Nothing beats boring due diligence. We have dig through the dataroom ourselves. We have to go further still, tumbling down the rabbit hole. Talk to past employees, find the financial models that value stock options for rank and file employees, scrutinize management and be very careful of companies that keep talking about trade secrets and proprietary technologies. 

It's hard work. Blood and sweat. Still, there's not guarantee we can live happily ever after. Welcome to wonderland and happy unicorn hunting!

Thursday, November 21, 2019

Charts #26: If all of us exercised...

Did this crazy calculation some time back.

If everyone did nothing but exercise, we can produce 9% of the world's energy!

Friday, November 08, 2019

People, Management and Networking - Part 1

Investing is fascinating because it touches so many facets of life. We need to know finance, we need to understand business models. But that is not enough, we have to look out for trends and what are the new innovations in life and in society. Finally, we also need to look at people and culture.

People, or rather relationships, play complex roles in both business and life. We can read a book and learn a few lessons, but most of them are just being understood at a very surface level. When the same lesson is shared via someone's life story, it gets reinforced. Often, if the same lesson is shared by a mentor, a guru or someone we highly respect, then we tend to absorb and follow the instructions given or are in the much better state to avoid the mistakes altogether.

That's the power of relationships and understanding people.

In analyzing companies, we need to look at the people running them ie the management. The same relationship rules apply and we need to understand some of these dynamics at play. Who is in charge? Is it a dictator or does he has a team? Who are the top lieutenants and what are their backgrounds? How do these senior executive present themselves? Do they even bother to meet investors? Is the company culture healthy or toxic? These are people questions that shrewd investors have to ask.

Having said that, Warren Buffett made the famous saying about people and business model:

"When a management with a reputation for brilliance tackles a business with a reputation for bad economics, it is the reputation of the business that remains intact."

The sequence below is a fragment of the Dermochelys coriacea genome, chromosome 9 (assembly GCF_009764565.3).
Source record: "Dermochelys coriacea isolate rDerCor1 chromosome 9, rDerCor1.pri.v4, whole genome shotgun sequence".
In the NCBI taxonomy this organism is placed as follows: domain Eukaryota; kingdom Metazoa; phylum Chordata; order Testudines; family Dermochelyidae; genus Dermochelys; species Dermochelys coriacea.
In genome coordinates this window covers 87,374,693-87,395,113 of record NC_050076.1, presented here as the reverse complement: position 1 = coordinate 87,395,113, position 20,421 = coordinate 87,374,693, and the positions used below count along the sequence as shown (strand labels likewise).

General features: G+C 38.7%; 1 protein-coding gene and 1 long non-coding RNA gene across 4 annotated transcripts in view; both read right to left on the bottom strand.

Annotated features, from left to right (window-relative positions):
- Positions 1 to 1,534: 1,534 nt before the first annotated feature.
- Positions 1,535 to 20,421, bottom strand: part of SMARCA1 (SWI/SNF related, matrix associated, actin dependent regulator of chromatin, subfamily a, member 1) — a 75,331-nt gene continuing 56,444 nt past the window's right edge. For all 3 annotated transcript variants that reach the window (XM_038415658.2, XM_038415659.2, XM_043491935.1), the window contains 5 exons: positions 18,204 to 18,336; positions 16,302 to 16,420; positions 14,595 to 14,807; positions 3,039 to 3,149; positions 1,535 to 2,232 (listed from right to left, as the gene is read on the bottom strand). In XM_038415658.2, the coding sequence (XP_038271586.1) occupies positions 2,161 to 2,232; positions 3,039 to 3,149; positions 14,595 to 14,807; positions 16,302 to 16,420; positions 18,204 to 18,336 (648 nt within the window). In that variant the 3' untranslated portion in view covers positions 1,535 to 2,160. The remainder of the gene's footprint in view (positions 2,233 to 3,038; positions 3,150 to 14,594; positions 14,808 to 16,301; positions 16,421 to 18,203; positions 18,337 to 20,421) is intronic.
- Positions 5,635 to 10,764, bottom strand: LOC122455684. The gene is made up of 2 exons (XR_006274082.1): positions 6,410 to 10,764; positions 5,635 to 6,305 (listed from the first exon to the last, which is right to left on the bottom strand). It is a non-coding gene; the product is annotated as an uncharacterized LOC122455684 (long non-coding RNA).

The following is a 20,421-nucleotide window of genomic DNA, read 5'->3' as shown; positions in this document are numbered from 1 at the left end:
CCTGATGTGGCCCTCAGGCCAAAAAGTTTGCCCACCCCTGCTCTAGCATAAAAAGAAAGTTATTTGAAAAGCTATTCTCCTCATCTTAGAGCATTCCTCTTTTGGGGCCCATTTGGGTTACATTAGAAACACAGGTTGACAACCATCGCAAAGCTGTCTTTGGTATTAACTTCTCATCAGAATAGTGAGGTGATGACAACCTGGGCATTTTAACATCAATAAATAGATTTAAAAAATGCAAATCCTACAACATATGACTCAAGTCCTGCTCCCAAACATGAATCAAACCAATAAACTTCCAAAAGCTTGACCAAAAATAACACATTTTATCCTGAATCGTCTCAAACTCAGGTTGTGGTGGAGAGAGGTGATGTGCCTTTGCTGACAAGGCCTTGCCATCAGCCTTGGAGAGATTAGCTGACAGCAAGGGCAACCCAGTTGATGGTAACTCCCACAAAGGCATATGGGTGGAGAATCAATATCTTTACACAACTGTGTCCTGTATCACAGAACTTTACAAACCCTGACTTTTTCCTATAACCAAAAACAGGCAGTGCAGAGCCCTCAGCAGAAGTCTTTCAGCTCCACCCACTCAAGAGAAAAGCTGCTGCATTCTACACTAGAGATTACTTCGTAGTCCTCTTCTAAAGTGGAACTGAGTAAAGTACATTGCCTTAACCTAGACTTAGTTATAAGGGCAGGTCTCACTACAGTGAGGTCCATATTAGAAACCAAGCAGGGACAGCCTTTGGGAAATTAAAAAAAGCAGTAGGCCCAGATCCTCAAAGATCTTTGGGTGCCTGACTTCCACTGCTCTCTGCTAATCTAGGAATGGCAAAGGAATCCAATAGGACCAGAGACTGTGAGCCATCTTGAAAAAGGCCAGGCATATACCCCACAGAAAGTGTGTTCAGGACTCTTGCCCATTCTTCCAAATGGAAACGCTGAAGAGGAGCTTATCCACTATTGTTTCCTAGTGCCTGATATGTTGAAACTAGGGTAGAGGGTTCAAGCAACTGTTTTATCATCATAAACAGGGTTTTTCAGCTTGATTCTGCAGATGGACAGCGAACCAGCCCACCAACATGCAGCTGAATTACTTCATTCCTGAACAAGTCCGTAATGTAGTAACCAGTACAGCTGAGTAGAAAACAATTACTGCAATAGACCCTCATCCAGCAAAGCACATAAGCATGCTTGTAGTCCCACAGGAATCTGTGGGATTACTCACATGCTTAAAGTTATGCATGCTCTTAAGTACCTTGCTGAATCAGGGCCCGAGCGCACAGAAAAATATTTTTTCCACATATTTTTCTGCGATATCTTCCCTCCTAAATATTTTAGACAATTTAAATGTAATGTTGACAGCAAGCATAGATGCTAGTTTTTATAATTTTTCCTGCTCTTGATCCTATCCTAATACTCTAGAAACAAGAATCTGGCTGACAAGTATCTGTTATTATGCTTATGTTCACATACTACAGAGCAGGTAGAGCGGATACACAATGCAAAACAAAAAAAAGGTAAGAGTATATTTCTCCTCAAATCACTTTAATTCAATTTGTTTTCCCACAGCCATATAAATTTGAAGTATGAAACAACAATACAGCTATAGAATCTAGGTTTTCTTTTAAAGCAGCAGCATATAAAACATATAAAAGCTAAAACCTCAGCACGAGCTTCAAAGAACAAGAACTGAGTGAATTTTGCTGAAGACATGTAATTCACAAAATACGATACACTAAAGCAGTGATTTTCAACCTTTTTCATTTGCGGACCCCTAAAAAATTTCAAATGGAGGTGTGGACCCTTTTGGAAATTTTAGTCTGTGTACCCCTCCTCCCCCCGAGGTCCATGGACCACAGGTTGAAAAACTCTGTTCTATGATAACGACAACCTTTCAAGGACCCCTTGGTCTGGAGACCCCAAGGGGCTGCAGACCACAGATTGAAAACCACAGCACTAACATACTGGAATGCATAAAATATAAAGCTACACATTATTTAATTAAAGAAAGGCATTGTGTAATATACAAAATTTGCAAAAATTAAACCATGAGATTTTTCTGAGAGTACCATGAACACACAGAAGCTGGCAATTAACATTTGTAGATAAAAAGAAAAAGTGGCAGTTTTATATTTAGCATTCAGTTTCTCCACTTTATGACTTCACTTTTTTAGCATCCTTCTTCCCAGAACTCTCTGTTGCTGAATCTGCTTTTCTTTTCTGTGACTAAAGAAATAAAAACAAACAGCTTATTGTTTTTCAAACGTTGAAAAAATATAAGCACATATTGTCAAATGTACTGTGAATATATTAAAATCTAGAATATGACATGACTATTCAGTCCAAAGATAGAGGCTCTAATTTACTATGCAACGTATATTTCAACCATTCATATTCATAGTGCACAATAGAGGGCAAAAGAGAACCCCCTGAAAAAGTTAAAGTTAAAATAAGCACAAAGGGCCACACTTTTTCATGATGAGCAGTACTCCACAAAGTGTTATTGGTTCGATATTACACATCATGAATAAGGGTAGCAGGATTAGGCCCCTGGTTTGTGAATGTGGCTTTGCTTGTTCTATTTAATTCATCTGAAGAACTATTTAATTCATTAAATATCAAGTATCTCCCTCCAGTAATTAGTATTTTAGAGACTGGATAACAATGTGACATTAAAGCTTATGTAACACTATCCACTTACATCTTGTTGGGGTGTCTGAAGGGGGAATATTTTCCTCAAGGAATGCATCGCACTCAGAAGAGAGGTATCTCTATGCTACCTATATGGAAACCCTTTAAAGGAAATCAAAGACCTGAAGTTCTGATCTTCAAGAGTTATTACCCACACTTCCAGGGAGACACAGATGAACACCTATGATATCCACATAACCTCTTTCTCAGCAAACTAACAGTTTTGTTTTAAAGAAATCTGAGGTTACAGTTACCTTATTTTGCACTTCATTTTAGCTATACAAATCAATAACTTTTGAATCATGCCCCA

This is obviously very true. While people is important, what's more important is the business model and the business moat. Nucor comes to mind. Nucor is in the steelmaking business. It is a very bad business because there is a lot of competition and steel is a commodity. Nucor's management is known for brilliance and has relentlessly improved the company's competitiveness and created good shareholder return.

As shown above, it's share price has compounded nicely from $12.45 to $54.85 over 20 years. Part of it was helped by the commodity super cycle during 2005-2009 when China drove up most of the world's demand for steel, copper and other hard commodities. Without which, Nucor's performance would have undoubtedly suffered. So, while Nucor's performance is great, it's only in the same ballpark as the S&P500 which grew from 1,100 to 3,050 over the same time frame.

In a nutshell, analysis of the business model always takes priority. Once we figured out it's a good business, it's more than 50% of the work done. A good business generates strong cashflow and strong returns for investors. Then we think about people and management. As discussed in previous posts, the first thing about management is integrity. If management cannot be trusted, then we cannot do any more analysis right?

So assuming management is trustworthy, we can then look at the team dynamics, the board composition, succession planning, track record and all the other stuff. For young companies, it might also be worthwhile to look at who's in their circles. Who are their mentors? Are they looking up to the right people and getting the right advice? What do the past teammates say about them? Who else are in their networks? These are all part of the analysis.

By analyzing networks, we can gleam insights into companies.

The internet age has not reduced the power of networks. We can have 1,000 friends on Facebook, some celebrities have millions of followers and some posts can have 10,000 likes but we still go back to people we trust. We still rely on the word of mouth. Networking continues to be an important part of investing and life.

So while we analyze the companies' networks, we also need to build our own network. Who are the fellow investors that we are talking to? How many investing networks do we have? By having the right people in our network, we stand to gain so much more. This is a very tedious process. Networks are hard to build. It takes years to build the trust and friendship. It is also important never to break that trust.

Human relationships are probably one of the most complex and least understood fields in life. In the next post, we shall try to breakdown networking into its most basic building blocks and understand how that can help us become better investors and also better people.